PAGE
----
An obvious first step for IPI’s research would be to identify the conceptual touch-points between the individual functions or components of conflict early warning systems and information & communication technology (ICT). Using this concep-tual framework put forward by ISDR would be a good place to start:

That said, colleagues at IPI should take care not to fall prey to technological determinism. The first order of business should be to understand exactly why previous (and existing) conflict early warning systems are complete failures—a topic I have written extensively about and been particularly vocal on since 2004. Throwing innovative technology at failed systems will not turn them into successful operations. Furthermore, IPI should also take note of the relatively new discourse on people-centered approaches to early warning and distinguish between first, second, third and fourth generation conflict early warning systems.

On this note, IPI ought to focus in particular on third and fourth generation systems vis-a-vis the role of innovative technology. Why? Because first and second generation systems are structured for failure due to constraints explained by organizational theory. They should thus explore the critical importance of conflict preparedness and the role that technology can play in this respect since preparedness is key to the success of third and fourth generation systems. In addition, IPI should consider the implications of crowdsourcing, crisis mapping, Big Data, satellite imagery and the impact that social media analytics might play for the early detection and respons to violent conflict. They should also take care not to ignore critical insights from the field of nonviolent civil resistance vis-a-vis preparedness and tactical approaches to community-based early response. Finally, they should take note of new and experimental initiatives in this space, such as PeaceTXT.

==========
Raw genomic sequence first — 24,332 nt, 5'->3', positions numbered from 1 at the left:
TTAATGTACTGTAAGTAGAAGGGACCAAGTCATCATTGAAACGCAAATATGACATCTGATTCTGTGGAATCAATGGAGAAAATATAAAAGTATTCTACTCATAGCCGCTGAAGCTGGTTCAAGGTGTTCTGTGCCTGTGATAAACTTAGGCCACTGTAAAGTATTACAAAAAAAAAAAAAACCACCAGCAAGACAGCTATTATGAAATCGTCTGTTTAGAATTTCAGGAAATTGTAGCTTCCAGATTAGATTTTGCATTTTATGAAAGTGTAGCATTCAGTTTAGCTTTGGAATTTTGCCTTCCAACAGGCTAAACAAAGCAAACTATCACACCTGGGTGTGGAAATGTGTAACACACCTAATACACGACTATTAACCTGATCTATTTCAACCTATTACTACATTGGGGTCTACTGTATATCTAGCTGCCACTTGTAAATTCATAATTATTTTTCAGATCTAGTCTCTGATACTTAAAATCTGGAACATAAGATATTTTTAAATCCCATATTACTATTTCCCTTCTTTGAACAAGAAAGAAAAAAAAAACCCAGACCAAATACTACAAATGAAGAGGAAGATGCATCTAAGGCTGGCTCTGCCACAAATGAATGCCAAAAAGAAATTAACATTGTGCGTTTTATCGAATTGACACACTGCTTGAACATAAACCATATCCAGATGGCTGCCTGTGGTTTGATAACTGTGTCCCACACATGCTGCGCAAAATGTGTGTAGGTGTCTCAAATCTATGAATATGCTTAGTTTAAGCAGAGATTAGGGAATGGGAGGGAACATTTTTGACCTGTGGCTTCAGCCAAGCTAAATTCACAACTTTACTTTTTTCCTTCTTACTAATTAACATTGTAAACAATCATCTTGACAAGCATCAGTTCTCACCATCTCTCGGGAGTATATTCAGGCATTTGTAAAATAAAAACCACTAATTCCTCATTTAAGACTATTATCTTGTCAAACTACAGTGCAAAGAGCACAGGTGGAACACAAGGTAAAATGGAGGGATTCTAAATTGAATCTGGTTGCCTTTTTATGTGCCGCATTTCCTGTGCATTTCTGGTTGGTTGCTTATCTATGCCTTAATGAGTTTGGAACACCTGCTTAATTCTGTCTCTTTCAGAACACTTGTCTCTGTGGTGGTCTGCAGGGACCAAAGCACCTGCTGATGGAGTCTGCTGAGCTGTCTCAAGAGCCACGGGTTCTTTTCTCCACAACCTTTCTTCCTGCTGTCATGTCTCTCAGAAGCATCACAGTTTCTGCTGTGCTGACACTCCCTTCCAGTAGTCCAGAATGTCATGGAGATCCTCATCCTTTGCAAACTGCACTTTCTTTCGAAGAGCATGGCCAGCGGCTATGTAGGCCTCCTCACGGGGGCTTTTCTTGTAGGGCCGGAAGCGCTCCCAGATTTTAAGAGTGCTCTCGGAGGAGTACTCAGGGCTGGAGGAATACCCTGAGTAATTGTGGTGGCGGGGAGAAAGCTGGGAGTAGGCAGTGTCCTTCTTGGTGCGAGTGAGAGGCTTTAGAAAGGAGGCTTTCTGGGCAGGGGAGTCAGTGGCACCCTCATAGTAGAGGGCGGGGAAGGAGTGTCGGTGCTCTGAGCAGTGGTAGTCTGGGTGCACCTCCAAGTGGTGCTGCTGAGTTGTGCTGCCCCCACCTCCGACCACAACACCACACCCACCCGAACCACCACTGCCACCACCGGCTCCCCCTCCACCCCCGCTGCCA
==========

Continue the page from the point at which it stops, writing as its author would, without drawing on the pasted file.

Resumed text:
IPI’s plans to write up several case studies on conflict early warning systems to understand how innovative technology might (or already are) making these more effective. I would recommend focusing on specific systems in Kenya, Kyrgyzstan Sri Lanka and Timor-Leste. Note that some community-based systems are too sensitive to make public, such as one in Burma for example. In terms of additional experts worth consulting, I would recommend David Nyheim, Joe Bock, Maria Stephan, Sanjana Hattotuwa, Scott Edwards and Casey Barrs. I would also shy away from inviting too many academics or technology companies. The former tend to focus too much on theory while the latter often have a singular focus on technology.

Many thanks to UNDP for including me in the team of experts. I look forward to the first working group meeting and reviewing IPI’s early drafts. In the meantime, if iRevolution readers have certain examples or questions they’d like me to relay to the working group, please do let me know via the comments section below and I’ll be sure to share.